"I was living in a fairy story--the kind with sinister overtones and not always a happy ending--in which a young man loves a beautiful maiden who returns his love but is always disappearing into some unknown and mysterious world, about which she will reveal nothing."
So John Bayley describes his life with his wife, Iris Murdoch, one of the greatest contemporary writers in the English-speaking world, revered for her works of philosophy and beloved for her incandescent novels.
In Elegy for Iris, Bayley attempts to uncover the real Iris, whose mysterious world took on darker shades as she descended into Alzheimer's disease. Elegy for Iris is a luminous memoir about the beauty of youth and aging, and a celebration of a brilliant life and an undying love.
|Publisher:||St. Martin's Press|
|File size:||268 KB|
About the Author
John Bayley is an eminent literary critic who taught at Oxford for more than thirty years. Iris Murdoch died in February of 1999.
John Bayley is an eminent literary critic who taught at Oxford for more than 30 years, and was chairman of the Booker Prize Committee. He is the author of The Red Hat and several other works of fiction and nonfiction. He was married to the author Dame Iris Murdoch until her death.
Most Helpful Customer Reviews
First off you will need ALOT of patience to read this book.Be prepared to use your dictionary over and over and over again.Like you would want your doctor to explain things in laymen terms it would have been nice if this author would do as such.It was like he was overly using adjetives and adverbs or whatever you call them to lenghten the story.As it was,the story was only like 188 pgs.With all the"LOOK UPS",it was like another 100pgs.had been added.The story was not what l hoped it would be.My Mother has Alzhiemers also and I was hoping maybe for to be enlightend or some comparable stories.Actually nothing about alz.until close to the end.For those who can follow"have to be on your toes"books,then this is for you.I prefer more easy reads.Alot of bizarre things also about gender.Like the person's review about the diffulcute way to review this book-I get you now.
A touching and heartfelt tribute to Iris Murdoch that everyone should read...
This is a lovely book about the wonder of life and a horrible disease yet, for the life of me, I cannot write a definitive description. It is one of those books that you finish reading and realize that you have read about love, youth, adventure, old age, and disease. I loved it.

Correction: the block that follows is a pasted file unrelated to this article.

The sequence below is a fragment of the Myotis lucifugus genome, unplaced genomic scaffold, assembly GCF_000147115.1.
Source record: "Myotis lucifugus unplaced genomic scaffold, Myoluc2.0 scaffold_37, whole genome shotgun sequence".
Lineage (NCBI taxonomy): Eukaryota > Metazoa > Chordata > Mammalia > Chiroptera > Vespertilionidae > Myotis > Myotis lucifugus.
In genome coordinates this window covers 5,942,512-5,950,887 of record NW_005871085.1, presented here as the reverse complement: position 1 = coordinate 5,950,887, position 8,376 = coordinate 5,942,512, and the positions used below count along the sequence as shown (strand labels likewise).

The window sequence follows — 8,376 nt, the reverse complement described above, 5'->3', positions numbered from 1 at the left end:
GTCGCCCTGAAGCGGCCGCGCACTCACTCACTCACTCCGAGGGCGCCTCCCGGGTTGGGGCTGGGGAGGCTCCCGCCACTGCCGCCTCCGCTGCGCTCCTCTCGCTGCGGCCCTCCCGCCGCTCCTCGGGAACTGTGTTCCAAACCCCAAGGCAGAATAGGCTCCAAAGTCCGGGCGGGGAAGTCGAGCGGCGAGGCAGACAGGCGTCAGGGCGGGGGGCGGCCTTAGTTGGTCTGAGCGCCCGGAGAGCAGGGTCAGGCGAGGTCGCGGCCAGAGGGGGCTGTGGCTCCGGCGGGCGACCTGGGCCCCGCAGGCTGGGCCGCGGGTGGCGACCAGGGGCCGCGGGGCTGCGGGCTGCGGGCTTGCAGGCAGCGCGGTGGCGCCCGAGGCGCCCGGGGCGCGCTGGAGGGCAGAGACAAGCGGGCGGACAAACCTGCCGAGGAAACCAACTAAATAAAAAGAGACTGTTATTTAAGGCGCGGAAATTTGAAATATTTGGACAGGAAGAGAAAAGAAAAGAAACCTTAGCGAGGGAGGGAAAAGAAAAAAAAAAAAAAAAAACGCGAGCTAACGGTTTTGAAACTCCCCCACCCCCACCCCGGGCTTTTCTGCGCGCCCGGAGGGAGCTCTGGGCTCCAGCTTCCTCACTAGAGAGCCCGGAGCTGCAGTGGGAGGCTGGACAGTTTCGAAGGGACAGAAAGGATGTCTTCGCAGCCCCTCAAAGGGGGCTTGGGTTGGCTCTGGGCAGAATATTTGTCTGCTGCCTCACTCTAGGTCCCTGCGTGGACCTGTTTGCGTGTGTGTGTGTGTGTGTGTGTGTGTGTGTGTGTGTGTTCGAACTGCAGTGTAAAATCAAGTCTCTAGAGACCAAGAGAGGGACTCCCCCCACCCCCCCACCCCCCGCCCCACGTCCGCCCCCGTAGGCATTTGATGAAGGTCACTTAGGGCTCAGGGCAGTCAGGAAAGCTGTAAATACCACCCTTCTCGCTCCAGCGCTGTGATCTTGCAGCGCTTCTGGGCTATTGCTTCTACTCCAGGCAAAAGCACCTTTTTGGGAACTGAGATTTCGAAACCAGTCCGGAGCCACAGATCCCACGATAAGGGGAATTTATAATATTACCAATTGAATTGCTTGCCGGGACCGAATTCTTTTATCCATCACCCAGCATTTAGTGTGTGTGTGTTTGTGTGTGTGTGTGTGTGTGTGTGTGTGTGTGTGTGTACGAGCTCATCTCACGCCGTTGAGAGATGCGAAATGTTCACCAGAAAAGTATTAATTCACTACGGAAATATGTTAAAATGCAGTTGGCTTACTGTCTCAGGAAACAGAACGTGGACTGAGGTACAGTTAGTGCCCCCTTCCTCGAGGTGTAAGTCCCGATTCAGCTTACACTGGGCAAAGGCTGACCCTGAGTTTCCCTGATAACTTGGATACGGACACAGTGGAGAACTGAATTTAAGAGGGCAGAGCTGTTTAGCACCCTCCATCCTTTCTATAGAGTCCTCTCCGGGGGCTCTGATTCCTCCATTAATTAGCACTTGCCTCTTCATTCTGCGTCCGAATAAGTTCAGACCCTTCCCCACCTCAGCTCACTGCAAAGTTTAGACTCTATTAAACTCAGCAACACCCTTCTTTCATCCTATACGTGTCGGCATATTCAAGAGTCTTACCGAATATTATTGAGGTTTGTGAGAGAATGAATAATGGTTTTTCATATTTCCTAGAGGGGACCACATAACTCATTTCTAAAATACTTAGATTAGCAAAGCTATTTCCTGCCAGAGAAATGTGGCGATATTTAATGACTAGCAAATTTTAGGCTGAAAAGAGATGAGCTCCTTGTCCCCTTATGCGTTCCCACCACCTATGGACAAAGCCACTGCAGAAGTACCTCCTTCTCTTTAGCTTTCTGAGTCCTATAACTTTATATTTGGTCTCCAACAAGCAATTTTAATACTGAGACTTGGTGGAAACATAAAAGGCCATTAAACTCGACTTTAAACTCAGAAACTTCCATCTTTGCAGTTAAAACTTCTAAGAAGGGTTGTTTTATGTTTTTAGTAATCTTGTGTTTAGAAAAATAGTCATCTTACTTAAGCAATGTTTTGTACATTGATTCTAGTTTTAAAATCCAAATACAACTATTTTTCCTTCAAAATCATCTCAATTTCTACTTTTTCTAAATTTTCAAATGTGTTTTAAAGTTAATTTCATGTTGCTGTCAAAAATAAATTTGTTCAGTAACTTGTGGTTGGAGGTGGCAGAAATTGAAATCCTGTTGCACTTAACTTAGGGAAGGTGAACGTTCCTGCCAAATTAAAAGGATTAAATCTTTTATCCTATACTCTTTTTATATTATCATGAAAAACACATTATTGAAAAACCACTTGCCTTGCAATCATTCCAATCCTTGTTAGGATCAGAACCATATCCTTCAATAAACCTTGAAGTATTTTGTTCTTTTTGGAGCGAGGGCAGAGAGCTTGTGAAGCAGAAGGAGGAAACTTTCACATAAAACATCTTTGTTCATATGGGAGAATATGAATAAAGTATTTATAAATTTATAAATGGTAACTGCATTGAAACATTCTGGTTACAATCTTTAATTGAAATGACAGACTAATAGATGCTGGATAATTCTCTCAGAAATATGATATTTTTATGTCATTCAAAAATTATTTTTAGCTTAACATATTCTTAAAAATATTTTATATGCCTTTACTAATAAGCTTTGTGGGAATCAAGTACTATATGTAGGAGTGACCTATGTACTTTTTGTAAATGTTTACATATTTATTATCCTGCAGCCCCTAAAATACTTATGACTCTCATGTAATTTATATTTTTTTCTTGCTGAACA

The memoir John Bayley wrote of his late wife Iris Murdoch is amongst the most beautiful books I have read the past year. At times, his deeply rooted love for her is nearly tangible and the words he uses to try and capture the past and the present are everyday words which illustrate perfectly the point he wants to make. Their life together seems to have been about feeling good in one another's company and trying to be who you are and respect each other's essence. Fancy words would have been somewhat inappropriate. Very often, John Bayley is blatantly honest about his thoughts and intentions, thus forcing the reader to see his human face and refrain from any judgement. The personae and phrases from English literature with which the book is larded reflect his past career and his present attachments. It is a treat to lovers of English literature to read his reflections on great writers from the past and to tune into his daydreams about how certain characters would perceive the occurences in his daily life. Iris Murdoch: A Memoir is not a sad book or a romantic tearjerker. Rather, it exudes hope and love. Love for Iris, but also love of life, of English literature and of mankind.
I read this memoir just before seeing the film, 'Iris.' It prepared me for what I would see and helped me to understand both Iris and her husband and the situation they found themselves in. While reading this book and watching the film, I couldn't help but think that Iris Murdoch had done everything right: she was educated, well read and a prolific writer and yet none of that helped her to avoid the deteriating effect of Alzheimer's. Iris also had the benefit of being her own person (at a time when few women could accomplish this) while enjoying a close and satisfying relationship with her husband. Perhaps all the above held off Iris' deteriation for a time. We'll never know.